One slightly overlooked aspect of the federal budget last week was a massive $500 million given to the Department of Finance for “transforming the public sector”. It came up briefly in a Senate estimates hearing last week, with Finance Minister Mathias Cormann unable to explain exactly what the money is for. He said it was a “funding envelope” to invest in “specific initiatives” to help agencies transform and “unlock efficiencies”. When pushed as to what exactly that entailed, Cormann said it was too early to say:

“When it comes to the decision of the government to extend the efficiency dividend and to reinvest a proportion of that into the modernisation and transformation of the public sector, including to unlock the digital dividend that we believe is available, as I have said to you openly and transparently, that is something that we expect to take effect from 1 July 2017. That is what it shows in the budget measure. There is a body of work to be done between now and then. We are very confident that it can and will be done, that it will be done competently and effectively and that it will help to transform and modernise the public service so that it continues to deliver the high-quality advice to government and high-quality service to the community that the federal public service is known for.”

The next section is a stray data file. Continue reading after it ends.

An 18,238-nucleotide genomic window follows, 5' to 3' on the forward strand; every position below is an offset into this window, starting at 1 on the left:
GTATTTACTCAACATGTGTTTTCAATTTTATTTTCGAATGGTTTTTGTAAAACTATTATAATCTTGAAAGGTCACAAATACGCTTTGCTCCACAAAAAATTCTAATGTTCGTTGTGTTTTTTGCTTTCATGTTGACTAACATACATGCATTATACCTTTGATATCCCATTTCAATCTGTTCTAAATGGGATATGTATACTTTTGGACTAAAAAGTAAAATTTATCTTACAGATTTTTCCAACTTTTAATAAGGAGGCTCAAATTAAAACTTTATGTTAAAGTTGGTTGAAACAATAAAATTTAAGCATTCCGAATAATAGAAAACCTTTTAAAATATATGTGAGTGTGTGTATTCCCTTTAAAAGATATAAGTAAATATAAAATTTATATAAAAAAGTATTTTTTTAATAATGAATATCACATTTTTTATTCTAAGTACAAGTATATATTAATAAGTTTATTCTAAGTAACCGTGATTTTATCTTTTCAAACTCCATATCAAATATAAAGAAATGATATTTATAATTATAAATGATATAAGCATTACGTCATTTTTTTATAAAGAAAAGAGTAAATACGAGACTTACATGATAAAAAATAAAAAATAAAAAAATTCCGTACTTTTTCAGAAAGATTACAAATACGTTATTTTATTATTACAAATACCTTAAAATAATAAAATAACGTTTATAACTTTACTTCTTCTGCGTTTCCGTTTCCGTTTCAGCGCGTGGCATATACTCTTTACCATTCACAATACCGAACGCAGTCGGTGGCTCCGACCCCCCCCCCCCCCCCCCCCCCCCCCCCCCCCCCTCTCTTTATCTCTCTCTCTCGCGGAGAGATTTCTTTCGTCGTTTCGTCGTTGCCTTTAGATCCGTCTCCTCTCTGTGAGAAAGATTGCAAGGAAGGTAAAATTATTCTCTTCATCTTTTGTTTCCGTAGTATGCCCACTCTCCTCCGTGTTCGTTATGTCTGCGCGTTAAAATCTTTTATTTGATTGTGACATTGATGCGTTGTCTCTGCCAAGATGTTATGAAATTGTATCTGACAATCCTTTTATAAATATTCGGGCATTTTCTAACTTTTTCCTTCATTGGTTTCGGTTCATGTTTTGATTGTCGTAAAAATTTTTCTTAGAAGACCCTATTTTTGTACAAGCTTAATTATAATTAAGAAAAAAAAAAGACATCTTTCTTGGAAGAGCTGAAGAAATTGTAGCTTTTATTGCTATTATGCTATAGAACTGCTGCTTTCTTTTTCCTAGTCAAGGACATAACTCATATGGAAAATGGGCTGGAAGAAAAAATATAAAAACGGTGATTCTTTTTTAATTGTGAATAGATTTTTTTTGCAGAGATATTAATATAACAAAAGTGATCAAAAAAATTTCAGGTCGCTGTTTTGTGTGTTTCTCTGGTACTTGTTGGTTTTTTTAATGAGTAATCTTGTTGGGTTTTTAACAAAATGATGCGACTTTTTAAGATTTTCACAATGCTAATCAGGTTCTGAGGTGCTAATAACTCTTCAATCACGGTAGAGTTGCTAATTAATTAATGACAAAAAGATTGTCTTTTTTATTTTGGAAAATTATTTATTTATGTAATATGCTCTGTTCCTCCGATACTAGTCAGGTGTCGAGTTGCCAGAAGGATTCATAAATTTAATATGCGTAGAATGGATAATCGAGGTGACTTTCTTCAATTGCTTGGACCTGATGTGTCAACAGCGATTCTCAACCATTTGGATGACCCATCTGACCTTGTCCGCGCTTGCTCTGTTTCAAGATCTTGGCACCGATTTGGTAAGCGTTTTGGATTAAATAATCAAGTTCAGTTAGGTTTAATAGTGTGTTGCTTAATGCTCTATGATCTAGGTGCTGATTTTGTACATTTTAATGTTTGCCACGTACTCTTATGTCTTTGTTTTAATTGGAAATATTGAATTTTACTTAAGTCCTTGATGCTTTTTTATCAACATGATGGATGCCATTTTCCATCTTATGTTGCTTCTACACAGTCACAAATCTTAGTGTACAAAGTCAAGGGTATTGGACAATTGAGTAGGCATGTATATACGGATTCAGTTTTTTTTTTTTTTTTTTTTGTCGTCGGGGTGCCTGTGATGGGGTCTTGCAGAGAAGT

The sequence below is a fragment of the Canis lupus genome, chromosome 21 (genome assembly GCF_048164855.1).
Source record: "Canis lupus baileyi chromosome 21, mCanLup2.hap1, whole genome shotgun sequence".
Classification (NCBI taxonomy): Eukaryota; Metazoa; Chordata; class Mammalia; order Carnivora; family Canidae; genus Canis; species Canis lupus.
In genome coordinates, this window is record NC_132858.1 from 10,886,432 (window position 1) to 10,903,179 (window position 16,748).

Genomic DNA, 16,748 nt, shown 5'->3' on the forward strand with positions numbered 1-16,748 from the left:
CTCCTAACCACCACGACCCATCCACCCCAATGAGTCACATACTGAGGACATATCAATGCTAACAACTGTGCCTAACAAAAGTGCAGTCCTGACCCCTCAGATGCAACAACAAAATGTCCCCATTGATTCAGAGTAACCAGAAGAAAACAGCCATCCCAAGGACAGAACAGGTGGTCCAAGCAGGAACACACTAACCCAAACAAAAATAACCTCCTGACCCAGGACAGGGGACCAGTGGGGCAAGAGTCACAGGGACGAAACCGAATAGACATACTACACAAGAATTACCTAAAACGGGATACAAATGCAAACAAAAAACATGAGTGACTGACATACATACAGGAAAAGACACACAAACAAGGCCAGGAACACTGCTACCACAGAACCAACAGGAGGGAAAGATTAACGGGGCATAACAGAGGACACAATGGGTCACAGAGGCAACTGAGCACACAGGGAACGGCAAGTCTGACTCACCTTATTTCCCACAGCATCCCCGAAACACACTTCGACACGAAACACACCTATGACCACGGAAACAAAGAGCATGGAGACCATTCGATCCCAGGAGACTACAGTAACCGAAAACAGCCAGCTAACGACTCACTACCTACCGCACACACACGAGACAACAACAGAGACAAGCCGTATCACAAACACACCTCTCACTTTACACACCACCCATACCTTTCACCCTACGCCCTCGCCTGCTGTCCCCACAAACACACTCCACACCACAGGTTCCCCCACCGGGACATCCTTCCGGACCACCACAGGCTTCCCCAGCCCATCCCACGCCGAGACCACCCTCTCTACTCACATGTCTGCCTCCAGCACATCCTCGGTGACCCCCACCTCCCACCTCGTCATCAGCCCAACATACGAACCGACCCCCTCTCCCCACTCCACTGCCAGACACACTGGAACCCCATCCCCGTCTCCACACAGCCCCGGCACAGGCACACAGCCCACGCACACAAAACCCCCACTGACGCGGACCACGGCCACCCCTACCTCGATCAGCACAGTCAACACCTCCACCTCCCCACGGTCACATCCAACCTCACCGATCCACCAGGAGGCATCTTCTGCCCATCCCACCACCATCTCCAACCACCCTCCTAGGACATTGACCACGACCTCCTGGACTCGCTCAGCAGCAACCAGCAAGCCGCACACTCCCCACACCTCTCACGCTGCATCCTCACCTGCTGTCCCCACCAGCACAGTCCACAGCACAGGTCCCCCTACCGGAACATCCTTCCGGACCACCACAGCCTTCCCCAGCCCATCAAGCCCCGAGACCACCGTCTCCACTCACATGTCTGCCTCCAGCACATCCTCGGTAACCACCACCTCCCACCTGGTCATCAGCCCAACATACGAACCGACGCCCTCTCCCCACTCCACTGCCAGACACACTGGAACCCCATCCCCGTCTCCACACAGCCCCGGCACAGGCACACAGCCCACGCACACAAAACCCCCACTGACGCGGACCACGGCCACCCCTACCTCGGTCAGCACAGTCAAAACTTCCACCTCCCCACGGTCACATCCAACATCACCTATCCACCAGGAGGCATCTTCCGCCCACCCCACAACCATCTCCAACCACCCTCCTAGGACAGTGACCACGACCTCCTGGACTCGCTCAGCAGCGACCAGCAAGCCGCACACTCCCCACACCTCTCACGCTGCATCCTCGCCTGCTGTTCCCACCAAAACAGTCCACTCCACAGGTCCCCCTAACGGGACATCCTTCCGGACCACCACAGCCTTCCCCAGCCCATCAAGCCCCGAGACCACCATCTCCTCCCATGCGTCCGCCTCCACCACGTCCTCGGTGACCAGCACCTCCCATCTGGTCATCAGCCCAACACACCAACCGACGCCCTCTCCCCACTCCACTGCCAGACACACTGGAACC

As a Crikey subscriber and someone who began working as a journalist in 1957, I am passionate about the importance of independent media like Crikey. I met a lot of Australians from many walks of life during my career and did my best to share their stories honestly and fairly with their fellow citizens.

And I never forgot how important it is to hold politicians to account. Crikey does that – something that is more important now than ever before in Australia.

North Stradbroke Island, QLD

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